Suzie Hardgrave, Elizabeth Taylor is my Mother Suzie Hardgrave, Elizabeth Taylor is my Mother
photo Sav Schulman
Elizabeth Taylor is my Mother

Suzie Hardgrave’s Elizabeth Taylor is my Mother approaches lived experience from more oblique angles. This solo work has been developed as part of Hardgrave’s Masters degree on authenticity in acting, but authenticity is not synonymous with sincerity. It’s a playful and ironic piece that interweaves fantasy and reality to such a fine degree that neither is really distinguishable; in her notes, Hardgrave describes research into psycho-physical theatre practices as they relate to “the personal and the ‘pretend’,” and the way that the self is produced through a mediation of these is where the production proves most compelling.

Hardgrave plays Cleopatra Velvet Rosemond Taylor-Burton, a figure who has clearly threaded together an elaborate private mythos in which Elizabeth Taylor gave her up for adoption in 1974, leaving her in the arms of an addict mother and abusive father. Hardgrave’s own experiences with adoption have played some part in the work’s formation, but are never given the position of privilege typically accorded the real. The narrating voice here is forever shifting register, from compulsive wit to a terrified reliving of trauma to sardonic speculation on what any of this really reveals. This isn’t a mystery of identity—’who is really speaking?’—so much as a rumination on the different scripts we use to write the self.

The Blueform

James Pratt’s The Blueform is an even denser layering of different modes of signification. Its ostensible story is familiar enough—a hapless schlub works in a Kafkaesque office from which there is no escape until he accidentally comes into possession of a blue form that can allow him access to prohibited areas, a glimpse into the dark machinations behind the totalitarian bureaucracy and, perhaps, even a window into another reality.

All of this could be just another rerun of the Orwellian dystopia that has played out in fiction ad nauseam, but Pratt’s facility as a comic and physical performer consistently undercuts the narrative to remind his audience of the blatant silliness of his premise. He’s an accomplished mime but there are sequences here that verge on meta-mime as characters undo one another’s actions by pointing out their artificiality. Pratt engages audience members directly and discusses how the show could proceed differently, and even brings the lights up for a false interval.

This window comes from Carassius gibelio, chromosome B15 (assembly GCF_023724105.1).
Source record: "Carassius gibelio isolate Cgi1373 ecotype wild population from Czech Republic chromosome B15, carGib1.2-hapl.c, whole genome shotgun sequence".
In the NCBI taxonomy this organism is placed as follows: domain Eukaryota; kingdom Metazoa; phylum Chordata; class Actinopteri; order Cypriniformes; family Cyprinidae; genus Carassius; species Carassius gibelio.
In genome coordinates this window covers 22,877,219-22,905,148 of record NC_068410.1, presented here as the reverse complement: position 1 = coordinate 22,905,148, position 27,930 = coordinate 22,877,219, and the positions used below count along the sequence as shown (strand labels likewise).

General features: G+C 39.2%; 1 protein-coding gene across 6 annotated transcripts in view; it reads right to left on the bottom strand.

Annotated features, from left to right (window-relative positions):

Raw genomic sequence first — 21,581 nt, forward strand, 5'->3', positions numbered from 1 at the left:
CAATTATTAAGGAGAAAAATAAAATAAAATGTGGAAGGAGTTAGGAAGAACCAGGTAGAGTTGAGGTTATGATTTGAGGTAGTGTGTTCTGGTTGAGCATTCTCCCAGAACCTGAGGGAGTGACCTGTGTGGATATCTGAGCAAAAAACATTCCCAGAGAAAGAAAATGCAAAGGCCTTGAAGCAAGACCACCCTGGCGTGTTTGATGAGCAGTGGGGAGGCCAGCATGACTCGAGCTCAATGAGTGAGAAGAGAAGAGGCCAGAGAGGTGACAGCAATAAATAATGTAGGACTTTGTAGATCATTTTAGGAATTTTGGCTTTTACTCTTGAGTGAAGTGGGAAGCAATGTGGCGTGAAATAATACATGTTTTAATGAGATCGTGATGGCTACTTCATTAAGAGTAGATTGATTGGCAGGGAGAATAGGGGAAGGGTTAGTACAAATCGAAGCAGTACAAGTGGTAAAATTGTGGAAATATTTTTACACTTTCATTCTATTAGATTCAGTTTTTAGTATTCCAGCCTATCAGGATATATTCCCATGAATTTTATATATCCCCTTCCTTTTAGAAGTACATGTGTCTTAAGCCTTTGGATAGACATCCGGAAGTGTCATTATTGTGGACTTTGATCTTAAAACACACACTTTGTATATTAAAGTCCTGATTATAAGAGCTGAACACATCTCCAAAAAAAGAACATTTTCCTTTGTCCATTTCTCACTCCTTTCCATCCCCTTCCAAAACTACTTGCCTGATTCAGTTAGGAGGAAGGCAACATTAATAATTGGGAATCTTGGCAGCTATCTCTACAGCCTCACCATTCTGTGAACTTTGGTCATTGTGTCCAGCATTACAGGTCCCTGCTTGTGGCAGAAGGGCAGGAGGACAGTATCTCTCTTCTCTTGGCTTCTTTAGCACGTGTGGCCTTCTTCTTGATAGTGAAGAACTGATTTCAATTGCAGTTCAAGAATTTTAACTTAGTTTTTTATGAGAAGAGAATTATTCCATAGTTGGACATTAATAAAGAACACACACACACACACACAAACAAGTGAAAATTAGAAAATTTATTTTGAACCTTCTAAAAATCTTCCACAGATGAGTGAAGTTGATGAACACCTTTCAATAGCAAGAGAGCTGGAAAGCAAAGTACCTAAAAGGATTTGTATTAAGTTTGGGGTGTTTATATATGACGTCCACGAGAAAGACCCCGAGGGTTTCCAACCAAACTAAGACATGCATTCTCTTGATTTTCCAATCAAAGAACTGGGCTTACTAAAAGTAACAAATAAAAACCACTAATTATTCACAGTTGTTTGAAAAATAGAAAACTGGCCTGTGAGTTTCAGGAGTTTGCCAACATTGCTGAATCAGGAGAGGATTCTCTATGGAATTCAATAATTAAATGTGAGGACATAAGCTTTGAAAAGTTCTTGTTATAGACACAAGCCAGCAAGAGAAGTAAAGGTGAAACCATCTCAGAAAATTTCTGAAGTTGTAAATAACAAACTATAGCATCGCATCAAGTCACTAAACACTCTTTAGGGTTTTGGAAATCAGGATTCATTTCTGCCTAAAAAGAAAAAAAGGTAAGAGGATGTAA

Somewhere in here, however, snatches of something that may be autobiographical emerge—moments in which a boy urged to try impro wins laughs from his schoolmates, or stages The Mikado with a young friend. These recollections are made misty by the surrounding frame of self-reflexivity, equally unreal but carrying with them the weight of a melancholy only time and age can bestow. Where Pratt’s hilariously unpredictable stagecraft works in opposition to the apparent confines his central character is supposed to be stifled by, the real tyranny might turn out to be the way that all life, all experience, sooner or later takes on the immateriality of fiction.


Fake It ‘Til You Make It, Bryony Kimmings, Tim Grayburn, director Bryony Kimmings, Theatre Works, 18 March–5 April; Elizabeth Taylor is my Mother, writer, director, performer Suzie Hardgrave, La Mama Theatre, March 18-29; The Blueform, writer, director, performer James Pratt, La Mama Theatre, Melbourne, 19-29 March

RealTime issue #126 April-May 2015 pg. 36

© John Bailey; for permission to reproduce apply to realtime@realtimearts.net